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is unlimitedly great. Now if (for generality) we suppose (1) and (2) to be true, when a is greater than 1, it is clear that their first members will be impossible or imaginary (since 1x will be negative, and that V1 expresses its square 1. x root), at the same time that the second member of (1) is negative, and that of (2) positive; consequently, negative and positive expressions are sometimes signs of impossibility.

2. Because the squares of the first members of (1) and (2) when a is not greater than 1, it follows

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that (according to the preceding generalization) if x is greater than 1, we must find the square of 1 by rejecting the sign of the root, which is in conformity to what has (previously) been shown.

3. If we divide the members of (1) by 1-x (since

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etc., which is the same as (2); consequently (be

2.4 cause when a is greater than 1), the right member of (1) being negative and that of (2) positive, it results that the sign of the imaginary expression 1— is changed by dividing it by the negative number 1, which is in conformity to the rule of signs in Division.

4. Squaring (1) and (2), we have 1-x=

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ly, if æ is greater than 1, the positive expressions (1 - 2


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c.) and (1 (1 − + etc.) will be represented by the nega

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(1.) AGREEABLY to Def. 6, p. 2, when the equality or equivalence of expressions is denoted by writing = (the sign of equality) between them, the result is called an equation; noticing that the expression which precedes the sign is called the first member, and that the remaining expression is called the second member; also, if the members are composed of monomials connected by either of the signs,, the monomials are called the terms of the equation. Thus, 22 ax + b = c − d is an equation, having aa2 ax + b and с d for its first and second members, x2, ax, b, c, and d being the terms of the equation.

(2.) Equations are (generally) composed of numbers or letters or both, which represent numbers or quantities; the first letters, a, b, c, etc., being used to stand for known numbers or quantities, while the last letters, x, y, z, etc., stand for unknown numbers or quantities. An equation which contains only one unknown letter is sometimes called a single equation.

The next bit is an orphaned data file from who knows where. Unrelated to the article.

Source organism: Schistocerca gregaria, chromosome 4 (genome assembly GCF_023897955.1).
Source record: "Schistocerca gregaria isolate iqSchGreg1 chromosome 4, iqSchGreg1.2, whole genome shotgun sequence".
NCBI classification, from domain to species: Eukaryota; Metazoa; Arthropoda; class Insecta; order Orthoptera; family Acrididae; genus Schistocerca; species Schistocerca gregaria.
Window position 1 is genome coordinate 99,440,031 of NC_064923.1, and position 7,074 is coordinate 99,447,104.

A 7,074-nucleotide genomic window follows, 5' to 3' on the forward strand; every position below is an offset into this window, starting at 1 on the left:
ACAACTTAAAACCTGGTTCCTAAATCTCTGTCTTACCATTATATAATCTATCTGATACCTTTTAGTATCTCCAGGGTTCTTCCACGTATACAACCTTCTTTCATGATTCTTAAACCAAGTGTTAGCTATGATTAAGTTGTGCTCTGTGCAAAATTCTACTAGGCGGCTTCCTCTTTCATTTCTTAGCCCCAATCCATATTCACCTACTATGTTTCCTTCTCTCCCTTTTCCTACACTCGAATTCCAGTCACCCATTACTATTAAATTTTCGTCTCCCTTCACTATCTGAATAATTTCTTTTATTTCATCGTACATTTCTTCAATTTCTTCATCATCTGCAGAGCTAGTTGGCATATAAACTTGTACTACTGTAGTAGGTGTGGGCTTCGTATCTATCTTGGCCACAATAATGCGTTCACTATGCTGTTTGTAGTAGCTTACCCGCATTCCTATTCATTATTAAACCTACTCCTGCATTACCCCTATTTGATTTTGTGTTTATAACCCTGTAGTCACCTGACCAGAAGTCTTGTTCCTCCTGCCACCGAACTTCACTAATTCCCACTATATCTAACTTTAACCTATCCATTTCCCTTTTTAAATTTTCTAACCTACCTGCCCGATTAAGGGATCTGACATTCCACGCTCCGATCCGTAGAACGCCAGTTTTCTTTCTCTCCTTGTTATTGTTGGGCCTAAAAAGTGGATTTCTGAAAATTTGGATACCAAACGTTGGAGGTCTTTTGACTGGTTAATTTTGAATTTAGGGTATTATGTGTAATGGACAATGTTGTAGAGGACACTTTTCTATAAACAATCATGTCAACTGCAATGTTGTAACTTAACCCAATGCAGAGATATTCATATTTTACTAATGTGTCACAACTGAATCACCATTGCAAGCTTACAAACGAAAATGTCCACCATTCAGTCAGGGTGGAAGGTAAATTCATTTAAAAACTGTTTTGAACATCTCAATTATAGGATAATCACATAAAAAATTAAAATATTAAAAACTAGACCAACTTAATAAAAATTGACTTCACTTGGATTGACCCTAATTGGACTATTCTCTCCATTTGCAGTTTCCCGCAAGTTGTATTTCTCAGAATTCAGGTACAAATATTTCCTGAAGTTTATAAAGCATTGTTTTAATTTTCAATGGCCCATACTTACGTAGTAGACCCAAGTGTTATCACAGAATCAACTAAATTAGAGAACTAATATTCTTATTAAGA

(3.) If either member of an equation is the same as the other (under the same or a different form) or of a process indicated in the other, or if the terms of the equation are known, and given so as to make the members equal to each other, then the equation is called an identical equation. Thus, x2 a2

3x + 5 = 2x + x + 5, (x + a)2 = x2 + 2xa + a2, x

= x + a, 5 + 3 − 1 = 4+ 3, are identical equations.

(4.) If a single equation is such that it can not be satisfied, or its members made equal to each other, except by assigning one or more particular values to the unknown letter (contained in it), it is called a determinate equation; and any particular value of the unknown letter which satisfies the equation is called its root. The discovery of the roots is called the solution of the equation, and when the roots are


found the equation is said to be solved. Thus, 2x+35 is a determinate equation, because 1 is the only value of a or root which satisfies the equation; similarly, the equation a2. =6 has 3 and 2 for its roots, and because they are the only values of a which can satisfy the equation, it follows that 3 and 2 are the only roots that the equation can have.

(5.) If an equation contains more than one unknown letter, and becomes a determinate equation when particular values are given to all the unknown letters but one, then we shall call the (given) equation an indeterminate equation. Thus, the equation 35y= 7 is an indeterminate equation; for if 1, 2, 3, etc., are successively put for y, the equation will be reduced to the determinate equations 3x-5=7, 3x - 10 = 7, 3x - 15 = 7, etc.


(6.) If an equation contains one or more unknown letters, and is such that it can be reduced so as to consist of a finite number of monomial terms, into which the unknown letters enter only as factors with positive integral indices, it is called an algebraic equation; but if the equation can not be thus reduced, it is called a transcendental equation. Thus, 3x- 5 =2x+3, 3x2 + 2x 12, x3-2x2 + 9x 10, 3x 5y = 6, x25xy 3220, are algebraic equations; and 3 10, x = 13, a2 = b, z=d, are transcendental equations.